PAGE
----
Why take a European tour?

In centuries past, exploring Europe was generally limited to the very wealthy, who might have travelled from the casinos of the French Riviera to the canals of Venice, or the mineral waters of Baden-Baden, with great steamer trunks, maids and valets in tow. Low-cost, guided coach tours eventually made European holidays far more accessible, but with few authoritative books around, travellers were reliant on guides throughout. Today though, getting around Europe independently is a breeze. So why opt for an organised tour?
Convenience

Convenience

Travel in Europe is usually very easy and safe, with English fairly widely spoken. But an organised trip gives you an extra layer of assurance. Experienced tour leaders are there to deal with logistical problems, and help you to avoid any cultural and language difficulties. They are not guides – though they may take you on the occasional, informal walking tour of a city on arrival – but they will certainly know their way around, and be a valuable source of information when it comes to things to see and do, or how to navigate public transport. Essentially, you can relax and enjoy the sights, safe in the knowledge that all the important but boring stuff is being looked after in the background.
Value

Value

This kind of trip is superb for travellers on shoestring budgets of course, since how you fill your time in each destination is up to you. But almost any overland trip will prove good value, as you’re seeing several countries in one trip. If you’re coming from the USA or Australia, for instance, you can visit a whole swathe of European cities, but only need to buy one set of international flights.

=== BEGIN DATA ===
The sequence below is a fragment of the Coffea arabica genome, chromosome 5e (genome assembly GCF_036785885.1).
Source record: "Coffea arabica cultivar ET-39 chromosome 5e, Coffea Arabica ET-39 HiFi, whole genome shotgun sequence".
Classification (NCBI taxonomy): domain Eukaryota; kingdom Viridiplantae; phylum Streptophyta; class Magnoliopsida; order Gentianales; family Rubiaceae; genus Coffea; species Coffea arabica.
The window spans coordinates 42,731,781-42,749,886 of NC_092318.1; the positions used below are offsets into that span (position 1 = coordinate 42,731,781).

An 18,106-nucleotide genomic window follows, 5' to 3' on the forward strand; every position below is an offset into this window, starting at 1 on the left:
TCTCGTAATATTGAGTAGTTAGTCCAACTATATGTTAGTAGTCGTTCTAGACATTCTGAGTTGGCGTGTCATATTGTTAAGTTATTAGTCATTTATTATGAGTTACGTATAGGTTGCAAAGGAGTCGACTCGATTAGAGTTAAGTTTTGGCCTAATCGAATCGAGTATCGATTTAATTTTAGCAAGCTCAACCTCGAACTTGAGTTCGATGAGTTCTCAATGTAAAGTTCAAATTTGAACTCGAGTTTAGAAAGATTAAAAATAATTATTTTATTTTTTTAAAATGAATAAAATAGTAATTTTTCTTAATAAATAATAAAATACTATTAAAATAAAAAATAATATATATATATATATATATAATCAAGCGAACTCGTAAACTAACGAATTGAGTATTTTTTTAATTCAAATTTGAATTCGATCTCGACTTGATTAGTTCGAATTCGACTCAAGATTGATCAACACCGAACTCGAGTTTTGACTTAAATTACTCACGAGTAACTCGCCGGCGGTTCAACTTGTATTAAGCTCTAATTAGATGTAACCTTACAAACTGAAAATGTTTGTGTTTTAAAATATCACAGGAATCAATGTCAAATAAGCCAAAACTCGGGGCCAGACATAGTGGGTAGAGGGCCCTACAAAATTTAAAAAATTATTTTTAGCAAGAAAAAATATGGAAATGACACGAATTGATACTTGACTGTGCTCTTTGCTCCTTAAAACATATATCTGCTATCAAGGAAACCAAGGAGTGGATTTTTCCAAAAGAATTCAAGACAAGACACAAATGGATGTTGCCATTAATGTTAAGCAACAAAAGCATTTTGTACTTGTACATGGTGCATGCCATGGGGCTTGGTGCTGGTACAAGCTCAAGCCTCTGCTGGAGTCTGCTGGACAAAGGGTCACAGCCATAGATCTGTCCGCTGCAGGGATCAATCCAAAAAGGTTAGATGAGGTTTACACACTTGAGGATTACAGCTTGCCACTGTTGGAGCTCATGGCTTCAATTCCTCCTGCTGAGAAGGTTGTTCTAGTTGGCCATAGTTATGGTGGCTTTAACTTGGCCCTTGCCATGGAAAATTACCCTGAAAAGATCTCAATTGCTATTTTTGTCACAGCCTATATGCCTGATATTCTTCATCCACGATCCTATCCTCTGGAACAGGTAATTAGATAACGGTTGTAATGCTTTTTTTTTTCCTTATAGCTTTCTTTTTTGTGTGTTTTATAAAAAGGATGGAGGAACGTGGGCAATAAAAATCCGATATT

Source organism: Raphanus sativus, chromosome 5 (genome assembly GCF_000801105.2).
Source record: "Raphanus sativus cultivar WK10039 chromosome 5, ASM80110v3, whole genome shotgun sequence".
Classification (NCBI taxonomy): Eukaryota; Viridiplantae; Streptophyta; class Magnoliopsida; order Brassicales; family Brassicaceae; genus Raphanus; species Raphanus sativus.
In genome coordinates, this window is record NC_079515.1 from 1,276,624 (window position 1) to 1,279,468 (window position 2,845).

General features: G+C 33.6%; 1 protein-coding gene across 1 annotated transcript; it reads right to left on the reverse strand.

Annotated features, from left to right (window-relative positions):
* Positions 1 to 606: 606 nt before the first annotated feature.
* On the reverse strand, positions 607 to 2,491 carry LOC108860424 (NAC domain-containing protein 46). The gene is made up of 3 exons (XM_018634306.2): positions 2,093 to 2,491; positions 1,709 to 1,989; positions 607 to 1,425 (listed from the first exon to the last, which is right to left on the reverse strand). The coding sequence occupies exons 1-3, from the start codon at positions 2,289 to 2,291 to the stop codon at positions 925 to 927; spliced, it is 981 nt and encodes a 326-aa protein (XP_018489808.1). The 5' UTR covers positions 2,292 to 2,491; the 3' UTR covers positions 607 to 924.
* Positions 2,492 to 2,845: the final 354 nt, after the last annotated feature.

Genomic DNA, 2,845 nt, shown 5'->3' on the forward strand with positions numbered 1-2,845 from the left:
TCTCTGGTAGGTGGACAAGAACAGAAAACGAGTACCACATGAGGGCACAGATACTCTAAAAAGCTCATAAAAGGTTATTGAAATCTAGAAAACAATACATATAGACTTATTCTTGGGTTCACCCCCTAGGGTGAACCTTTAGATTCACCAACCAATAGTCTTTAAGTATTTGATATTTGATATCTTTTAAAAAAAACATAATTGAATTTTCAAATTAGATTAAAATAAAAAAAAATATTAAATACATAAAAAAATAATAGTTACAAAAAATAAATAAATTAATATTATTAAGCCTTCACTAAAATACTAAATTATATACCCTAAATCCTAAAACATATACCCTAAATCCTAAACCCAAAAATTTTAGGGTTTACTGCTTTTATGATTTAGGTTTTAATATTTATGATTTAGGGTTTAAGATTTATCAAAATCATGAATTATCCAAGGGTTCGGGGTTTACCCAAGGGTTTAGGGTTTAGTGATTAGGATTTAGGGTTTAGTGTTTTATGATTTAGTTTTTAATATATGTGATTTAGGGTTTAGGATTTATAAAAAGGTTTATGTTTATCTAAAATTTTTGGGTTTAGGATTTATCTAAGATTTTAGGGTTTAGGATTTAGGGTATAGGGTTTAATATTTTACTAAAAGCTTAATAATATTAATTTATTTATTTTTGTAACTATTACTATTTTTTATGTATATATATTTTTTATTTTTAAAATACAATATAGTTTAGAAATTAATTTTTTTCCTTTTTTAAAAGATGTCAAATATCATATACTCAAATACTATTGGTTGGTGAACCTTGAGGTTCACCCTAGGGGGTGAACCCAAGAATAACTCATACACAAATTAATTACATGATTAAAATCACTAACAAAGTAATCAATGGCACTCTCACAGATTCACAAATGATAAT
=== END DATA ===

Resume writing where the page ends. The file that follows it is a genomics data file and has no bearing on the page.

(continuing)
Our top European tour Holiday

Estonia, Latvia and Lithuania holiday

Estonia, Latvia and Lithuania holiday

Journey through Estonia, Latvia and Lithuania in 12 days

From £1439 12 days inc UK flights
Small group travel:
2019: 24 Apr, 8 May, 15 May, 22 May, 5 Jun, 19 Jun, 17 Jul, 24 Jul, 31 Jul, 14 Aug, 21 Aug, 11 Sep, 25 Sep
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Saving time

Saving time

The fact that many major European cities are less than a day’s travel apart means that you can see an immense variety of landscapes, cultures and landmarks even if only have a few weeks to play with. Plus, a small group tour gives you access to activities, such as sharing a meal with a local family, that you might find difficult and time consuming to organise independently. Just because you’re with a few other people doesn’t mean you won’t still get an authentic experience.
Sociability

Sociability

With groups ranging from 12 to 20 in number, sharing travel, accommodation and often meals, it’s no surprise that bonds are formed very quickly on this kind of trip. As a result, they’re a very popular option for solo travellers. If you like the idea of meeting new people, but not spending your entire holiday with them, then simply opt for a trip where there is no set itinerary in each destination, and you can do whatever you want outside travel time.
Written by Rob Perkins
Photo credits: [Page banner: zkbld] [Prague: Jay Dantinne] [Train station platform: Samuel-Elias] [Place du Luxembourg, Elsene, Belgium: Yannis Papanastasopoulos] [Group travel: Charisse Kenion] [Estonian breakfast: Mikhail Petrov]
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